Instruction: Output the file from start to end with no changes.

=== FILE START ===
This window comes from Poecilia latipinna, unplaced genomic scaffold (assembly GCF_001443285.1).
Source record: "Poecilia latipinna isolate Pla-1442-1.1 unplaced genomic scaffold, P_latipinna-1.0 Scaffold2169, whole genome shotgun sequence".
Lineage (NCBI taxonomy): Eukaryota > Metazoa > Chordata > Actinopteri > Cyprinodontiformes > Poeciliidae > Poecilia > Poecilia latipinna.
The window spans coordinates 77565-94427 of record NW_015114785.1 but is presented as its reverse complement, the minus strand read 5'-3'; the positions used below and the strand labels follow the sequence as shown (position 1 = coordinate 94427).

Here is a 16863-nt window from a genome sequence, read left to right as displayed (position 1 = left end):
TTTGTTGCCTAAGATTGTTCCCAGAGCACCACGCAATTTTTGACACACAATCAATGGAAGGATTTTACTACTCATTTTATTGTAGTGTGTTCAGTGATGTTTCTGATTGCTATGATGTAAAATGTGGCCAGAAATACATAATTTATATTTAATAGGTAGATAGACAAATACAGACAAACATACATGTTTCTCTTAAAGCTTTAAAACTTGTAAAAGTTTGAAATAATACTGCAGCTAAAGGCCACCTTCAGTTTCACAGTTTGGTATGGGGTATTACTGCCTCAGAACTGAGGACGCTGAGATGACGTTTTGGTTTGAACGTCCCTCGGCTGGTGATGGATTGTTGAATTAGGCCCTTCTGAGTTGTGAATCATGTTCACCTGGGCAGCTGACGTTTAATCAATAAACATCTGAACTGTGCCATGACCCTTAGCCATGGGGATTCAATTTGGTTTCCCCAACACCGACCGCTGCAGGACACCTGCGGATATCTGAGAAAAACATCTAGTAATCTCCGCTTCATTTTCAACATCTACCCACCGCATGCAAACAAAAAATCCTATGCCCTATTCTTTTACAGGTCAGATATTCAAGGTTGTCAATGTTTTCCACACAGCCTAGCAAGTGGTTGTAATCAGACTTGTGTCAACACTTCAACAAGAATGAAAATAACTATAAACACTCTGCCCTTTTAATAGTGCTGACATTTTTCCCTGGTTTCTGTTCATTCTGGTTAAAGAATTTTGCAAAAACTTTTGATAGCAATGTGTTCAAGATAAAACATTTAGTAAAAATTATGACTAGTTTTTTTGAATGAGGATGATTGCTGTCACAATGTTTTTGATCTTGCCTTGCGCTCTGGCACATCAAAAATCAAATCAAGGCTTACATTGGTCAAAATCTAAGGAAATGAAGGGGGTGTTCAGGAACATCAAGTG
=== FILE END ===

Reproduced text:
This window comes from Poecilia latipinna, unplaced genomic scaffold (assembly GCF_001443285.1).
Source record: "Poecilia latipinna isolate Pla-1442-1.1 unplaced genomic scaffold, P_latipinna-1.0 Scaffold2169, whole genome shotgun sequence".
Lineage (NCBI taxonomy): Eukaryota > Metazoa > Chordata > Actinopteri > Cyprinodontiformes > Poeciliidae > Poecilia > Poecilia latipinna.
The window spans coordinates 77565-94427 of record NW_015114785.1 but is presented as its reverse complement, the minus strand read 5'-3'; the positions used below and the strand labels follow the sequence as shown (position 1 = coordinate 94427).

Here is a 16863-nt window from a genome sequence, read left to right as displayed (position 1 = left end):
TTTGTTGCCTAAGATTGTTCCCAGAGCACCACGCAATTTTTGACACACAATCAATGGAAGGATTTTACTACTCATTTTATTGTAGTGTGTTCAGTGATGTTTCTGATTGCTATGATGTAAAATGTGGCCAGAAATACATAATTTATATTTAATAGGTAGATAGACAAATACAGACAAACATACATGTTTCTCTTAAAGCTTTAAAACTTGTAAAAGTTTGAAATAATACTGCAGCTAAAGGCCACCTTCAGTTTCACAGTTTGGTATGGGGTATTACTGCCTCAGAACTGAGGACGCTGAGATGACGTTTTGGTTTGAACGTCCCTCGGCTGGTGATGGATTGTTGAATTAGGCCCTTCTGAGTTGTGAATCATGTTCACCTGGGCAGCTGACGTTTAATCAATAAACATCTGAACTGTGCCATGACCCTTAGCCATGGGGATTCAATTTGGTTTCCCCAACACCGACCGCTGCAGGACACCTGCGGATATCTGAGAAAAACATCTAGTAATCTCCGCTTCATTTTCAACATCTACCCACCGCATGCAAACAAAAAATCCTATGCCCTATTCTTTTACAGGTCAGATATTCAAGGTTGTCAATGTTTTCCACACAGCCTAGCAAGTGGTTGTAATCAGACTTGTGTCAACACTTCAACAAGAATGAAAATAACTATAAACACTCTGCCCTTTTAATAGTGCTGACATTTTTCCCTGGTTTCTGTTCATTCTGGTTAAAGAATTTTGCAAAAACTTTTGATAGCAATGTGTTCAAGATAAAACATTTAGTAAAAATTATGACTAGTTTTTTTGAATGAGGATGATTGCTGTCACAATGTTTTTGATCTTGCCTTGCGCTCTGGCACATCAAAAATCAAATCAAGGCTTACATTGGTCAAAATCTAAGGAAATGAAGGGGGTGTTCAGGAACATCAAGTG